Short-listed for an Academy Award though it wasn’t nominated, Tim’s Vermeer was nominated for a BAFTA (British Academy Awards). So instead of Closing Night for BIFF (The Boulder International Film Festival) at the Boulder Theater, the star of the film, Tim Jenison and the producer, Farley Ziegler were with Penn and Teller–in London!
A crowd-pleaser, Tim’s Vermeer is also an eye-opening experience about art and technology. Here we have Tim Jenison, a man with a passion for technology. An inventor that created the Video Toaster and other programs to digitize video; Tim became interested in the possibility that the 17th Century Dutch master, Johannes Vermeer, may have used some pretty complex science to create photo-realistic paintings. His friend Penn Jillette was intrigued enough to convince his friend and entertainment partner, Teller, to direct the film. Teller’s painters were painters but Tim Jenison had never painted an oil painting…could he learn to paint like Vermeer?
The film follows what became a five-year exploration of the intersection of art and science. Tim Jenison builds a studio, travels to Amsterdam, interviews art historians and creates a series of remarkable paintings recorded by 3 cameras that captured 2400 hours of footage. Expertly edited into this 80-minute documentary, Tim’s Vermeer not only enlightens but also entertains.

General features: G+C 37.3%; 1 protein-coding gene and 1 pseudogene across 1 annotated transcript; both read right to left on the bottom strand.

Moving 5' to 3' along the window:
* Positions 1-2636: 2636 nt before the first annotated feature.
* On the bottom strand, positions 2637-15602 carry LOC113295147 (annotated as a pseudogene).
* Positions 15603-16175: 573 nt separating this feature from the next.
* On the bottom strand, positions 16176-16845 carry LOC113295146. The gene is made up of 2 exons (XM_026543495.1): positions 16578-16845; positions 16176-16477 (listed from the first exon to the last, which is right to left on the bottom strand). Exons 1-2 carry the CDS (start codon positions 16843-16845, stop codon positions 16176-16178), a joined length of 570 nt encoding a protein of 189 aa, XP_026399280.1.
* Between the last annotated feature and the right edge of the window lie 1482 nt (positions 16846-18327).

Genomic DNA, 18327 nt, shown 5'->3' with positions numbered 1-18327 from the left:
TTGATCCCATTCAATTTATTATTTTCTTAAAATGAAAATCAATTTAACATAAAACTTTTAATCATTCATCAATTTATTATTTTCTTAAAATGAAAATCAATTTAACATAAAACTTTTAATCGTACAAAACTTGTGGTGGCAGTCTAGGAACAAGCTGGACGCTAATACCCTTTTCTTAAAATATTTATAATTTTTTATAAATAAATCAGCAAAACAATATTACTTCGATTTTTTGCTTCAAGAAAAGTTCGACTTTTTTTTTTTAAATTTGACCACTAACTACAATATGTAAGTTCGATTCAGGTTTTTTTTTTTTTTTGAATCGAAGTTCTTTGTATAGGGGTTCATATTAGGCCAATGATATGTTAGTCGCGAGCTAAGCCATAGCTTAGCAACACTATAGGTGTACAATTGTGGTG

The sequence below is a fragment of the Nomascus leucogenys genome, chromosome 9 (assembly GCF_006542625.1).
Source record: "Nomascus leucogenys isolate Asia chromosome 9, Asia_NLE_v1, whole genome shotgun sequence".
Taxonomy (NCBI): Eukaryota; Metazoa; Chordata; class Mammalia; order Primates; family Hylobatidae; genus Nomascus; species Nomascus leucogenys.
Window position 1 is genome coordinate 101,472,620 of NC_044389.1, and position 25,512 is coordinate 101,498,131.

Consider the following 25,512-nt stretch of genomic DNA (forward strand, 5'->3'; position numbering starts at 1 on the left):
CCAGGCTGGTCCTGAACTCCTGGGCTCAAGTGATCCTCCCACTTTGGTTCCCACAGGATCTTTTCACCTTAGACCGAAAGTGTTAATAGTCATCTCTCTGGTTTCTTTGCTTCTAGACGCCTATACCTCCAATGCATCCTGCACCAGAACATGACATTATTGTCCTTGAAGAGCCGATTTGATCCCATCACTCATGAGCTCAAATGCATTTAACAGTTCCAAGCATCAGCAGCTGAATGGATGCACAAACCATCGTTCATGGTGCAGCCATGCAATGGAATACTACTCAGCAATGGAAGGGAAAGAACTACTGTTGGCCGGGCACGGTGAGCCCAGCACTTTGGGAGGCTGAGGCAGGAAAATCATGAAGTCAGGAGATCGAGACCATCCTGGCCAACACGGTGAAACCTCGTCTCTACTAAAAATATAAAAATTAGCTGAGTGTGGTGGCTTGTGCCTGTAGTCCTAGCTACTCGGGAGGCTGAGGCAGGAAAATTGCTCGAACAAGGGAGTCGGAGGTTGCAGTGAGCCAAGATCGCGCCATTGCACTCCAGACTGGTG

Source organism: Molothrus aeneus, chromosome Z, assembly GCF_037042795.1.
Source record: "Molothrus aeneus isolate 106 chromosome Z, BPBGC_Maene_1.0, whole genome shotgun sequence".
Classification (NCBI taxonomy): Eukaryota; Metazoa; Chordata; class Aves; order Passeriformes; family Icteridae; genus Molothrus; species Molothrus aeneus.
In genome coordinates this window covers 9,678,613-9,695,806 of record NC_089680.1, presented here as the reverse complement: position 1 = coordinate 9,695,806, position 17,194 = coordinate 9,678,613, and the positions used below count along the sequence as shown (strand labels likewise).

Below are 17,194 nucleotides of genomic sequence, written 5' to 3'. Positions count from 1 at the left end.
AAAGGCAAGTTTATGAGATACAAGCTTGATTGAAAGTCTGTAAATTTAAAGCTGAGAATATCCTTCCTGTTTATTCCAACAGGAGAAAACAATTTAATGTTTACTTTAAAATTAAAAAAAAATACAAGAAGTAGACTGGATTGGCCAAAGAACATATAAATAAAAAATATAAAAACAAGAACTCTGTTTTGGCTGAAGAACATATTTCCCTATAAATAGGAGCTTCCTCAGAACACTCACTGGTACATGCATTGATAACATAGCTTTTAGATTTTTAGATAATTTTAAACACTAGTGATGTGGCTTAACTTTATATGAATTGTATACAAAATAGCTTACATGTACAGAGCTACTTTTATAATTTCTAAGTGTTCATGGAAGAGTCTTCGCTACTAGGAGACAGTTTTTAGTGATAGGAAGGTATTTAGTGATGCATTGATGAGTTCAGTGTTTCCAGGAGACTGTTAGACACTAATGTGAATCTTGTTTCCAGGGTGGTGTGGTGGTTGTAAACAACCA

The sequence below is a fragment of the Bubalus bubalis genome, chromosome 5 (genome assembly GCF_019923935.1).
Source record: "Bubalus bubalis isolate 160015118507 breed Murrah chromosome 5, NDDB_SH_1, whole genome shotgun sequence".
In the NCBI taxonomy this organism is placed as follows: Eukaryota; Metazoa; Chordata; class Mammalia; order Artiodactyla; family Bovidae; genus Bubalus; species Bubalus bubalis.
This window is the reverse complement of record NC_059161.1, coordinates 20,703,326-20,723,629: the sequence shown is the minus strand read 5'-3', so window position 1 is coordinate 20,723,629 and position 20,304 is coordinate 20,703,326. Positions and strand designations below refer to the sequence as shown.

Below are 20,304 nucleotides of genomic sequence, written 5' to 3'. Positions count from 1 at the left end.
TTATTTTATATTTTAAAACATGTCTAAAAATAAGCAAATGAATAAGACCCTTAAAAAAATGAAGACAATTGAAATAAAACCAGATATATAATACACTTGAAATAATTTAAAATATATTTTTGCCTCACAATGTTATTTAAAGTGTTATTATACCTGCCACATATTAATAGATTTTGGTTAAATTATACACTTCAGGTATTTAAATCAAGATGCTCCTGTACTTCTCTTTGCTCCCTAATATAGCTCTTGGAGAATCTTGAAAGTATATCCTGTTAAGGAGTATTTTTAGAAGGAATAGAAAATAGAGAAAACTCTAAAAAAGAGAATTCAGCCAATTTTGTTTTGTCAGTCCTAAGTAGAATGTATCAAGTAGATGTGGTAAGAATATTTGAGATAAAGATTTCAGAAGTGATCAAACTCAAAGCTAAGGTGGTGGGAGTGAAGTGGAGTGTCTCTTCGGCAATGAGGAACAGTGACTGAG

After a screening in Los Angeles, Farley Ziegler, the producer, had an interesting comment about the film: “That Tim Jenison could look at this 350-year-old painting that had been studied for 350 years….and because of his skill set being different, he was able to see something different…something that no one else had ever seen; the “seahorse smile”…I find that so astonishing and liberating and I wonder what other results might be revealed by others looking with a new viewpoint?”
A unique documentary about an experiment that turned into a five-year obsession and the artists who saw it through with passion and persistence to discover that it’s not a matter of whether it’s art OR science; it’s both. What matters most is not how the art is created, but how you respond to that art and what it makes you feel in your heart.
Rating: 4 glasses of Renaissance mead, sipped while listening to lute music
Passes the Bechdel Test
Letter from Teller to film-goers: http://www.landmarktheatres.com/letters/timsvermeer.htm
BIFF 2014 Award Winners
Best Short Film: Saturday Girls Best Editing: No No: A Dockumentary Best Colorado Film: High and Hallowed: Everest 1963 Best New Filmmaker: Alan Hicks, Keep On Keepin’ On (a work-in-progress) Special Jury Award for Documentary Film: Mistaken for Strangers Best Feature Film: Le Week-End Best Documentary: Finding Vivian Maier Best Call 2 Action Film: Documented Catalyst Award: (and a $10,000 donation from the Red Empress Foundation to the Music and Memory Foundation): Alive Inside People’s Choice Award: Keep On Keepin’ On (a work-in-progress)